Iran-Backed Islamic Extremists Bomb Airport Days After Biden Drops Their Terrorist Label


Yemen’s Houthi rebels on Wednesday targeted an airport in southwestern Saudi Arabia with bomb-laden drones, causing a civilian plane on the tarmac to catch fire, the kingdom’s state television reported.

No one was hurt in the attack, but the damaged passenger plane at Abha airport served as a powerful reminder of the danger that the Iran-backed Houthis pose to Saudi Arabia, which nearly six years ago launched a bombing campaign that has devastated Yemen.

President Joe Biden on Friday lifted a terrorist designation against the Houthis, citing the need to mitigate Yemen’s humanitarian crisis.

The Houthis soon claimed responsibility for the assault, with spokesman Yehia Sarea saying the Houthis consider Abha airport to be a military, not civilian, target.

“This targeting comes in response to the continued aerial bombardment and the brutal siege of our country,” Sarea said, adding the group attacked with four bomb-laden drones.

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Col. Turki al-Maliki, the spokesman for the Saudi-led military coalition fighting in Yemen, said forces earlier intercepted and destroyed two drones launched by Houthis toward the country’s south. He condemned the assault as a “systematic and deliberate attempt to target civilians.”

Photographs later aired by Saudi state television showed the aircraft, a 3-year-old Airbus A320 flown by the airline FlyADeal.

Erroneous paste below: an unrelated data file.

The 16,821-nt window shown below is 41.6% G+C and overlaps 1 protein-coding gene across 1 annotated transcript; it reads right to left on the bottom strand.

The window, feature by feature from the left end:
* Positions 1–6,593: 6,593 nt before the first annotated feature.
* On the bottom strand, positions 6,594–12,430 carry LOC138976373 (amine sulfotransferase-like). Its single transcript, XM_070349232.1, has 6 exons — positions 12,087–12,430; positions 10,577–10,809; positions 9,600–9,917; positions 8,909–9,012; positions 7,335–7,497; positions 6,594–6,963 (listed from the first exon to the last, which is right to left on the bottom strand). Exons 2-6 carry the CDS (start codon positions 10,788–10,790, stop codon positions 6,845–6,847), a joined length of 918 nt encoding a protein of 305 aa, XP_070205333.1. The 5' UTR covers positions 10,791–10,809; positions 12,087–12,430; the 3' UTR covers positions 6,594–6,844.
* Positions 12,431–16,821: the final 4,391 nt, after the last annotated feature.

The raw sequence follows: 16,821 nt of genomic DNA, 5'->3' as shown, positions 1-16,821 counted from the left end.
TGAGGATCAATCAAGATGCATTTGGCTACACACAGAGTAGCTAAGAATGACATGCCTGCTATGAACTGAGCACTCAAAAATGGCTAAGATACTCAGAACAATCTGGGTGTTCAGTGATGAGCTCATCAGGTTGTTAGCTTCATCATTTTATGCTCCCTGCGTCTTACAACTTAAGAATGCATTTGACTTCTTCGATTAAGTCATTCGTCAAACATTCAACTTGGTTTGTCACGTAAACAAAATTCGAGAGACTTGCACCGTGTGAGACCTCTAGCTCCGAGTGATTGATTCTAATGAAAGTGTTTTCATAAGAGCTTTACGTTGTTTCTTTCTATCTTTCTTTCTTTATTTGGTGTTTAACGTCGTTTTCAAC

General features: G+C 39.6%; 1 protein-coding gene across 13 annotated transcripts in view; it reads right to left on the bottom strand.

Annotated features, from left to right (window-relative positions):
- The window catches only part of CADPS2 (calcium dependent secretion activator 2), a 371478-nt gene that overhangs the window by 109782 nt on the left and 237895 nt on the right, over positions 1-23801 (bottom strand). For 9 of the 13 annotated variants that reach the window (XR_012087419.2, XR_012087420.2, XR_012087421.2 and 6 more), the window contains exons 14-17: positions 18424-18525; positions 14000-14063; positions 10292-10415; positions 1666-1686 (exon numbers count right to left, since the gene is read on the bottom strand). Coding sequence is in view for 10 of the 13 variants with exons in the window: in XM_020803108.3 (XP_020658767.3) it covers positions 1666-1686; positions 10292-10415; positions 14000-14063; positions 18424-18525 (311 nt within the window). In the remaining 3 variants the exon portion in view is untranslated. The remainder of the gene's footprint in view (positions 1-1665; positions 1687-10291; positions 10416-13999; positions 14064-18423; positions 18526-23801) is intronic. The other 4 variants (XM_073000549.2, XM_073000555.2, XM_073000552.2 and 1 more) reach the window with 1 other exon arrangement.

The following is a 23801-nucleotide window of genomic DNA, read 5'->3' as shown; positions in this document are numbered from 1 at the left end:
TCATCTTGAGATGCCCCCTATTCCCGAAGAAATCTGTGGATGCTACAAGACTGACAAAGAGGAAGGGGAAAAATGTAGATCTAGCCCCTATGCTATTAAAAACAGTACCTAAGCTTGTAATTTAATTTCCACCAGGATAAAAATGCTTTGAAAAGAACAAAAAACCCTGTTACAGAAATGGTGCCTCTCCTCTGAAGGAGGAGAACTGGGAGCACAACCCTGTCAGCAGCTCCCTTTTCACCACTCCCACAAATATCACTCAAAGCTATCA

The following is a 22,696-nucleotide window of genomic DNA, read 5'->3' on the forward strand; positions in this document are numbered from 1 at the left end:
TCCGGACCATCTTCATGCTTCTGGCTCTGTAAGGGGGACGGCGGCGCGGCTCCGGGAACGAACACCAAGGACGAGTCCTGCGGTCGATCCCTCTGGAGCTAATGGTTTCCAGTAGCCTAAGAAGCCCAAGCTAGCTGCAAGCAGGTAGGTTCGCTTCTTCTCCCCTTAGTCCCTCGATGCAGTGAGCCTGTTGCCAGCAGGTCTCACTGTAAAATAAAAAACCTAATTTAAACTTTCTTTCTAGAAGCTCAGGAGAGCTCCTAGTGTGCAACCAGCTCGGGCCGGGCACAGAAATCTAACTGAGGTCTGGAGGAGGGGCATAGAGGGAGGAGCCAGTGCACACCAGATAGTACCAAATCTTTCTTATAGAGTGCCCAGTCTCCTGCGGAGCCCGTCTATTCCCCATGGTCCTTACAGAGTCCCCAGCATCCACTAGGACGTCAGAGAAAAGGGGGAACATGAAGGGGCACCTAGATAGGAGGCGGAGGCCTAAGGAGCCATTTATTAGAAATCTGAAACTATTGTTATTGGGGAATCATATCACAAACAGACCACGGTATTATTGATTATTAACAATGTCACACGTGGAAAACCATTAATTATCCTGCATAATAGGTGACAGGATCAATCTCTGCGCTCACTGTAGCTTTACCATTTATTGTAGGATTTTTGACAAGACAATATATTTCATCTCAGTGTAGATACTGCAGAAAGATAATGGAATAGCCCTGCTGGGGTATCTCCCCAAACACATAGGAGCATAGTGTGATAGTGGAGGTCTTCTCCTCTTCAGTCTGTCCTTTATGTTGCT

It appeared the drone had punched a hole through its fuselage, with scorch marks on the metal. FlyADeal did not immediately respond to requests for comment.

Since 2015, the Houthis have targeted international airports, military installations and critical oil infrastructure within Saudi Arabia.

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The Houthis repeatedly have used drones against Saudi Arabia, including crashing them into the kingdom’s missile batteries, most recently on Sunday when the coalition said it intercepted five drones.

Those attacks, often striking near the southern cities of Abha and Jizan, have wounded dozens and killed at least one person in recent years.

As recently as late January, U.S. forces stationed at Prince Sultan Air Base near Riyadh trained Saudi troops on how to counter the threat posed by drones, which can fly low to the ground and evade radar.

In November 2017, the Houthis even reached Riyadh’s international airport, deep inside the kingdom.

No one was hurt in the attack, which marked the first time that a Houthi missile had come so close to a heavily populated center. Riyadh is around 620 miles north of the border with Yemen, the Arab world’s poorest country.

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Saudi officials have blamed Iran for providing ballistic missiles to the Houthis used in such attacks. Tehran denies arming to the Houthis, despite evidence to the contrary.

The attack late Wednesday afternoon reportedly was the first to impact a civilian aircraft at the facility. Flights at the airport resumed some time after the attack.

The U.S. Air Force’s Central Command, based at Al-Udeid Air Base in neighboring Qatar, declined to comment on the assault.

On Wednesday, Saudi Foreign Minister Prince Faisal bin Farhan met with the new U.S. special envoy to Yemen Timothy Lenderking to discuss efforts to reach a political solution to the conflict.

Yemen’s war started in 2014, when the rebels seized the capital, Sanaa, and much of the country’s north. Saudi Arabia, along with the United Arab Emirates and other countries, intervened months later to dislodge the Houthis and restore the recognized government.

The war has killed some 130,000 people and spawned one of the world’s worst humanitarian disasters.

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